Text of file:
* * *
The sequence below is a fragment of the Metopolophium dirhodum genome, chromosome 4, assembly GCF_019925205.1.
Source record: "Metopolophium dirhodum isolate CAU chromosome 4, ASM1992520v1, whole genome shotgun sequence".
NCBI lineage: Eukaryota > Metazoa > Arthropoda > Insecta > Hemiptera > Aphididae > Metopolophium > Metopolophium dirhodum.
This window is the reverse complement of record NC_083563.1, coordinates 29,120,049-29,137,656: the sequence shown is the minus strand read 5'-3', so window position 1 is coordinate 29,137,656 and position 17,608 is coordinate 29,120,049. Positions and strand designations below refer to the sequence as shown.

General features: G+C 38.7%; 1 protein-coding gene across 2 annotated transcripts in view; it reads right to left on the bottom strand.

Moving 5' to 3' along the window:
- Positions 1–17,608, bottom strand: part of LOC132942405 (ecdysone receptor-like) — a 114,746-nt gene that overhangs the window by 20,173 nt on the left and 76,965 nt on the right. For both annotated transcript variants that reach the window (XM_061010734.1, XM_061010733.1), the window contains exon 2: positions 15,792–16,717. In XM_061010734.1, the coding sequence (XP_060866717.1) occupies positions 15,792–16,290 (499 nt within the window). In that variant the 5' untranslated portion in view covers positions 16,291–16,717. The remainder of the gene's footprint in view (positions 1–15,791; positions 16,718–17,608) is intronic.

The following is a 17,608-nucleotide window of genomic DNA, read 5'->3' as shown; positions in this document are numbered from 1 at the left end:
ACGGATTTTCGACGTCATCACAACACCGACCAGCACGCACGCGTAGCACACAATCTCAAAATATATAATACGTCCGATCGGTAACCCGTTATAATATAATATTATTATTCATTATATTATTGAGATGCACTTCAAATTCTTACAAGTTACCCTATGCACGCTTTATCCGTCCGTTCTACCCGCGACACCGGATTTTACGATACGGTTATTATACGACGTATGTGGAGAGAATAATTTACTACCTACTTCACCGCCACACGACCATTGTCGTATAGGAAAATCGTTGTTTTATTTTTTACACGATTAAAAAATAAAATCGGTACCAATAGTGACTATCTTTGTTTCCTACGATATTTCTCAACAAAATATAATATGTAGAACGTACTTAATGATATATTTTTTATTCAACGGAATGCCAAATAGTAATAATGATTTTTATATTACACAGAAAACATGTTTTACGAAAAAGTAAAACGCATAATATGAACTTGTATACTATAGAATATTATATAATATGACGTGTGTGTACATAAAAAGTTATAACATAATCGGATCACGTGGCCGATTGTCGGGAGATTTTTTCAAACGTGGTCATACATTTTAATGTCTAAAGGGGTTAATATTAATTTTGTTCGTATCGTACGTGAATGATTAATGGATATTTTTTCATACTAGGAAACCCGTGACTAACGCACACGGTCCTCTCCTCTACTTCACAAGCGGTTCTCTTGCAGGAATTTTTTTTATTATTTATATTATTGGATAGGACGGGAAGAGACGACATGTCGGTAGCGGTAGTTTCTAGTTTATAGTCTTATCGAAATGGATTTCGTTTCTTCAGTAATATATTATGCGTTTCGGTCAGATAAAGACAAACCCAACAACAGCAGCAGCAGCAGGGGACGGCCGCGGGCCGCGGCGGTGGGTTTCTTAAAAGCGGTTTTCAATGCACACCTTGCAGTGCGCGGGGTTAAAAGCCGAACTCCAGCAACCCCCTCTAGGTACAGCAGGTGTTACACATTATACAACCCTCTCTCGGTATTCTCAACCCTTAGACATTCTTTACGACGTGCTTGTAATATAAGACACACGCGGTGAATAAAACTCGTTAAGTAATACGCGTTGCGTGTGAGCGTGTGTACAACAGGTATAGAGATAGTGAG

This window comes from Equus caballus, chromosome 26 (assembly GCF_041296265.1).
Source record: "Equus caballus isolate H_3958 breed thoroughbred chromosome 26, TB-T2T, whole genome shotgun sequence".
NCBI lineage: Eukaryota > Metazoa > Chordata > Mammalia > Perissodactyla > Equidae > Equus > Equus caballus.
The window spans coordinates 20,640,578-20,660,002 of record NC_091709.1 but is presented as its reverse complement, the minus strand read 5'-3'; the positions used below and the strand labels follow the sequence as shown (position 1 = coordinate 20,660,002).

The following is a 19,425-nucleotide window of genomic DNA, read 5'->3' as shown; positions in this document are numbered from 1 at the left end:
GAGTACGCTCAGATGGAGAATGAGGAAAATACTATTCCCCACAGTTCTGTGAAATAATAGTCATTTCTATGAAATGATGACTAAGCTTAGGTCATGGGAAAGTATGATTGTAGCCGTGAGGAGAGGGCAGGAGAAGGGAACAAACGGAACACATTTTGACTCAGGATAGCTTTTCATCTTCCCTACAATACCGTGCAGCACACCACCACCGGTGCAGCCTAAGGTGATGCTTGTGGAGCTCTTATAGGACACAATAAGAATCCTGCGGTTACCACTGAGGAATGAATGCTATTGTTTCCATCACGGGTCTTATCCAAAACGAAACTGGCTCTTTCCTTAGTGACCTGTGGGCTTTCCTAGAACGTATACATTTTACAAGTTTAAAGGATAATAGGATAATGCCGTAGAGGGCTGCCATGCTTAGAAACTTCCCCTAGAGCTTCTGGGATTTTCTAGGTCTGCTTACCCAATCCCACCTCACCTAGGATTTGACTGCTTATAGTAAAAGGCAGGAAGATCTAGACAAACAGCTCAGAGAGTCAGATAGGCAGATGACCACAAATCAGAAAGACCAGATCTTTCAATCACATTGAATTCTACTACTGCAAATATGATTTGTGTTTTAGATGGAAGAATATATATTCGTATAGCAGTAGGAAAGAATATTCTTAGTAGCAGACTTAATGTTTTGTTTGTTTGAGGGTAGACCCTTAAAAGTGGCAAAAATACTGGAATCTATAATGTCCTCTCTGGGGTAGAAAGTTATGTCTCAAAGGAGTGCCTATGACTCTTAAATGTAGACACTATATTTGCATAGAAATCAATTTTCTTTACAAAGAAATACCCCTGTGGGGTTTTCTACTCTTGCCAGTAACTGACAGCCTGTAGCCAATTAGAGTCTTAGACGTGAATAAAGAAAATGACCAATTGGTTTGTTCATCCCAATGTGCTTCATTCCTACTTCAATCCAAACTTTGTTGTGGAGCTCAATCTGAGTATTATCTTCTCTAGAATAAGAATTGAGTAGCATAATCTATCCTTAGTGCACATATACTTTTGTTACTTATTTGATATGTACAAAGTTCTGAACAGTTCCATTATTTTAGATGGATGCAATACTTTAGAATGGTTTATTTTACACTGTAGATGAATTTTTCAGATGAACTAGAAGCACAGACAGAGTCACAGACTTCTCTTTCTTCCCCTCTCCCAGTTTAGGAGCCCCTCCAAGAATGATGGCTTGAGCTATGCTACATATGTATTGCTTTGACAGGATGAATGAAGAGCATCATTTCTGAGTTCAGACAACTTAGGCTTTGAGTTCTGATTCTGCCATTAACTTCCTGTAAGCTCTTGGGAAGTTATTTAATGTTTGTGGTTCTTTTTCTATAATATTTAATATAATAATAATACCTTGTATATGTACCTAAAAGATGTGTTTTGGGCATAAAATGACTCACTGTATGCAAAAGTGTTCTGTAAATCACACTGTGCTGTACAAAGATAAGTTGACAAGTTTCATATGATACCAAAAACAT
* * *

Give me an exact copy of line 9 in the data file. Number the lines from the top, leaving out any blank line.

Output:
ACGGATTTTCGACGTCATCACAACACCGACCAGCACGCACGCGTAGCACACAATCTCAAAATATATAATACGTCCGATCGGTAACCCGTTATAATATAATATTATTATTCATTATATTATTGAGATGCACTTCAAATTCTTACAAGTTACCCTATGCACGCTTTATCCGTCCGTTCTACCCGCGACACCGGATTTTACGATACGGTTATTATACGACGTATGTGGAGAGAATAATTTACTACCTACTTCACCGCCACACGACCATTGTCGTATAGGAAAATCGTTGTTTTATTTTTTACACGATTAAAAAATAAAATCGGTACCAATAGTGACTATCTTTGTTTCCTACGATATTTCTCAACAAAATATAATATGTAGAACGTACTTAATGATATATTTTTTATTCAACGGAATGCCAAATAGTAATAATGATTTTTATATTACACAGAAAACATGTTTTACGAAAAAGTAAAACGCATAATATGAACTTGTATACTATAGAATATTATATAATATGACGTGTGTGTACATAAAAAGTTATAACATAATCGGATCACGTGGCCGATTGTCGGGAGATTTTTTCAAACGTGGTCATACATTTTAATGTCTAAAGGGGTTAATATTAATTTTGTTCGTATCGTACGTGAATGATTAATGGATATTTTTTCATACTAGGAAACCCGTGACTAACGCACACGGTCCTCTCCTCTACTTCACAAGCGGTTCTCTTGCAGGAATTTTTTTTATTATTTATATTATTGGATAGGACGGGAAGAGACGACATGTCGGTAGCGGTAGTTTCTAGTTTATAGTCTTATCGAAATGGATTTCGTTTCTTCAGTAATATATTATGCGTTTCGGTCAGATAAAGACAAACCCAACAACAGCAGCAGCAGCAGGGGACGGCCGCGGGCCGCGGCGGTGGGTTTCTTAAAAGCGGTTTTCAATGCACACCTTGCAGTGCGCGGGGTTAAAAGCCGAACTCCAGCAACCCCCTCTAGGTACAGCAGGTGTTACACATTATACAACCCTCTCTCGGTATTCTCAACCCTTAGACATTCTTTACGACGTGCTTGTAATATAAGACACACGCGGTGAATAAAACTCGTTAAGTAATACGCGTTGCGTGTGAGCGTGTGTACAACAGGTATAGAGATAGTGAG